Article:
Herts man Poulter looks forward after breezing into second place at the Open

PUBLISHED: 12:44 21 July 2008 | UPDATED: 13:28 06 May 2010

Alan Booth reports from Royal Birkdale IAN POULTER came so close on Sunday to following Nick Faldo as Hertfordshire s second Open Champion, and for a time as the players battled against the fierce winds that pounded them and the Royal Birkdale course

Alan Booth reports from Royal Birkdale

IAN POULTER came so close on Sunday to following Nick Faldo as Hertfordshire's second Open Champion, and for a time as the players battled against the fierce winds that pounded them and the Royal Birkdale course, it seemed a real possibility as he moved into a tie for the lead.

In the end, he had to settle for runner-up as Ireland's Padraig Harrington claimed the famous Claret Jug for the second year, and as Australian Greg Norman could not sustain a gallant bid for a third title at the age of 53.

All praise for Hitchin-born Poulter, who has shown that he has the talent and the ability to take his place as a world-class star and become a real challenger for a major title.

As he reflects on his performance, he will no doubt dwell on what might have been, and particularly on two holes near the end of his third round, the par fives 15 and 17, both of which he bogeyed, after collecting three birdies the previous two days. But, as he said after his final putt for a one under par 69 and a total of 287, four strokes behind Harrington, "You never look back, it's too easy to do that - I've put on a decent show, and when I birdied 16 I thought I had a good chance to win."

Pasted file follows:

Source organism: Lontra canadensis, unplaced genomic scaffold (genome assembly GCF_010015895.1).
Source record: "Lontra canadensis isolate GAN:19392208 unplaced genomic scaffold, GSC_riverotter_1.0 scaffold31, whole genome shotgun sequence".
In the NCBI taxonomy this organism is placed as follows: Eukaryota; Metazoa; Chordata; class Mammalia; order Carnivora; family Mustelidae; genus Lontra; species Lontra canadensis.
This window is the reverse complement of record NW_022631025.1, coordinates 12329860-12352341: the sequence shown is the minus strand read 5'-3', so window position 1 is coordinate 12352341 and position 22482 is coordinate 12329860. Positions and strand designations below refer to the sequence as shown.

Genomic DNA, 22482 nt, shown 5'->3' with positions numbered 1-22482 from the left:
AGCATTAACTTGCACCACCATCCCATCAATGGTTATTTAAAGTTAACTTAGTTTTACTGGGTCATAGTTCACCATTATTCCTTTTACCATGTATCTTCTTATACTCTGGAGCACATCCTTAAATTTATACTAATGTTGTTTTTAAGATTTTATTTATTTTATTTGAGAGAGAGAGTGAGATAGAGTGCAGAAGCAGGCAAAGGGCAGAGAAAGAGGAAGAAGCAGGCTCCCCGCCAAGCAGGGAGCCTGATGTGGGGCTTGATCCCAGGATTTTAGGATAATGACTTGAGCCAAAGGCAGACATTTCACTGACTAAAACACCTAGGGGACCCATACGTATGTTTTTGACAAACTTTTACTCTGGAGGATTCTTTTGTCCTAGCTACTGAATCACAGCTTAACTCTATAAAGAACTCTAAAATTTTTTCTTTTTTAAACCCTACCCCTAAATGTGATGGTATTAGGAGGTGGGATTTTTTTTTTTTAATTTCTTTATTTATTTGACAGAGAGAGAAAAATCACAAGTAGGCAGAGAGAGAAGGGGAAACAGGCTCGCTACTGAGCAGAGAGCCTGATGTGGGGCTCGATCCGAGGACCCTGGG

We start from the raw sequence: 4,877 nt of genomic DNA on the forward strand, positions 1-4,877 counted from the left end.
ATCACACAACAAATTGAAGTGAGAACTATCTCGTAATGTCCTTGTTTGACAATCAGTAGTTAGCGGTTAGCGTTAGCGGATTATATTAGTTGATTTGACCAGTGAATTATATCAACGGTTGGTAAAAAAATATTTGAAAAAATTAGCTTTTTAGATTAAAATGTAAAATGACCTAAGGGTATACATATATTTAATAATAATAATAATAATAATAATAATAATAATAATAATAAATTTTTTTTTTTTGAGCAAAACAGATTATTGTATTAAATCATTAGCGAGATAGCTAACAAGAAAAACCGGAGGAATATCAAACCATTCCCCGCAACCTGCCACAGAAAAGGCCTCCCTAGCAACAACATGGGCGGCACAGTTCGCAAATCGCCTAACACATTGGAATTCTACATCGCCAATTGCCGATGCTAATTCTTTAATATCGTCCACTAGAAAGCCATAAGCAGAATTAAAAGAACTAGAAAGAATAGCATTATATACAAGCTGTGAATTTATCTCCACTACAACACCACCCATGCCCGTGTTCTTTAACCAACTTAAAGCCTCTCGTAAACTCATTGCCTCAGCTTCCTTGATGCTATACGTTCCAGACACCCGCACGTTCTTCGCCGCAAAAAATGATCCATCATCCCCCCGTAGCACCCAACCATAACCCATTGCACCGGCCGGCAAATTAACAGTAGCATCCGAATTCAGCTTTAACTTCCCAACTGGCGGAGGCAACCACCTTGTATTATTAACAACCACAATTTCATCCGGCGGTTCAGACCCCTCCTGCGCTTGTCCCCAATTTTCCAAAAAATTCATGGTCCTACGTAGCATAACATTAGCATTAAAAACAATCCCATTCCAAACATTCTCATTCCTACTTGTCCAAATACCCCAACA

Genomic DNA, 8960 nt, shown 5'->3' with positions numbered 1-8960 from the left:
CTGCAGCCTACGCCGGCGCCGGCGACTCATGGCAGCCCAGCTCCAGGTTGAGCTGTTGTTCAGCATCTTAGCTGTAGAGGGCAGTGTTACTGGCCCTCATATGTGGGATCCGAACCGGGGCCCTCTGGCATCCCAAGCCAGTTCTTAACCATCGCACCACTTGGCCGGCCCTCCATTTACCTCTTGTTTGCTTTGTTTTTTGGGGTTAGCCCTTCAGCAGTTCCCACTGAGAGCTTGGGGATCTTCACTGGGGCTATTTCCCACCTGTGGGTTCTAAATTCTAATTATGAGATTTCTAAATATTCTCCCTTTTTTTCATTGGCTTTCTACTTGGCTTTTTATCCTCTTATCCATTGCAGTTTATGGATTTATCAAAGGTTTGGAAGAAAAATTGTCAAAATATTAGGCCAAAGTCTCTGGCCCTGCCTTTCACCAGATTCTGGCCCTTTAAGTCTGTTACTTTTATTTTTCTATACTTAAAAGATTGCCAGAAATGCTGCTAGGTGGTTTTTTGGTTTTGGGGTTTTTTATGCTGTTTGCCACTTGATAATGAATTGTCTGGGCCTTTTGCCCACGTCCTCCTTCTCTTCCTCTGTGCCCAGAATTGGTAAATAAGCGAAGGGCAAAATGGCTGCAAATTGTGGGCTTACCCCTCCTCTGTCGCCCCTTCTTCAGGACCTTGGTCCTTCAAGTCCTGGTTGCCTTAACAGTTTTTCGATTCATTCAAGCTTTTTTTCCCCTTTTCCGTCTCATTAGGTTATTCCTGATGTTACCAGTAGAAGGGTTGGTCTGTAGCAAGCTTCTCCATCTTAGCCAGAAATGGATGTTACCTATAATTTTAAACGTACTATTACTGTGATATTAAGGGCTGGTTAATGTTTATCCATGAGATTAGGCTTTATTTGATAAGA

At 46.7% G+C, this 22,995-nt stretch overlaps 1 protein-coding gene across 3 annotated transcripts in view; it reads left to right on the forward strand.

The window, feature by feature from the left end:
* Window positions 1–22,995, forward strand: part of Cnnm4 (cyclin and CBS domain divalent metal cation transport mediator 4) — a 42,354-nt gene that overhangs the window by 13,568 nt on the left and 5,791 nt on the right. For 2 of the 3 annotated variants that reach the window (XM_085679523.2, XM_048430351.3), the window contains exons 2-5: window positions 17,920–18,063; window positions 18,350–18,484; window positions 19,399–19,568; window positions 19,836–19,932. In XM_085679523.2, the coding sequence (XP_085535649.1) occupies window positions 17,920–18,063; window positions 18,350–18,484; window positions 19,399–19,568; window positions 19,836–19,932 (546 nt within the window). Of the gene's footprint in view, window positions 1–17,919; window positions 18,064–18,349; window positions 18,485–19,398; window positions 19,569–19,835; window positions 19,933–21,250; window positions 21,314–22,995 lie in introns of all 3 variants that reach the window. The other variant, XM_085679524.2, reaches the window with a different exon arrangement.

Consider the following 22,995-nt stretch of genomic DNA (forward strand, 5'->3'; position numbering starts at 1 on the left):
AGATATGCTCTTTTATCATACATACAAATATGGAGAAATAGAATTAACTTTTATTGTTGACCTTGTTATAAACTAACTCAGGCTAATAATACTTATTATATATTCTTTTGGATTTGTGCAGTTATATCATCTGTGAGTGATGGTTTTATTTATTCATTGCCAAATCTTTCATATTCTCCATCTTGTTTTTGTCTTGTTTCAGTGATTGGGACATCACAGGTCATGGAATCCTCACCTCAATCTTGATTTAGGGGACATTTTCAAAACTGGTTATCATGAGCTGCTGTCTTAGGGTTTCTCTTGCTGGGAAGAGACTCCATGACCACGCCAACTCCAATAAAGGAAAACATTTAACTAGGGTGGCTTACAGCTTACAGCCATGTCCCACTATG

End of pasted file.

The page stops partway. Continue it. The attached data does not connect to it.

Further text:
In the worst continuous conditions I have seen players endure in Opens I have attended over the years, he had battled bravely to keep in touch with the lead - rounds of 72 71 at halfway were a tribute to his skill in coping with winds up to 40 miles an hour as well as torrential downpours.

He summed it up after the third day which saw him slip to 75, to be eight over par and six strokes behind leader Norman and four behind Harrington.

"It was brutally, brutally difficult," he said. It was tougher than I would ever have imagined. I had to back off a number of putts, but just trying to preserve your score was difficult. I didn't make a birdie today, and I bogeyed the two par fives coming in when I was looking to pick up shots. But I've got 18 holes of good golf left in me."

How well he proved that as he savoured the cheers from record crowds as he holed his final putt for par at 18.

While Harrington collected £750,000 for victory, Poulter claimed second prize of £450,000.

Poulter, 32, was playing in his eighth Open since his first appearance at St Andrews in 2000, his best finish being tied 11th five years later, again at St Andrews.

Three times champion Nick Faldo, who made his Open debut at Birkdale in 1976, celebrated his 51st birthday a day ahead of the first round. He played at Carnoustie last year, but missed playing this year with his commitments as Ryder Cup captain and US commentator, but intends to compete at Turnberry next year.

*History note: On the 16th hole (then it was the 15th) a plaque commemorates the first Open victory of Arnold Palmer in 1961 when in similar stormy conditions, with play suspended on one day, he hit a spectacular rescue shot from behind a bush to lead after three rounds and go on to win by a shot from Dai Rees with Neil Coles third.

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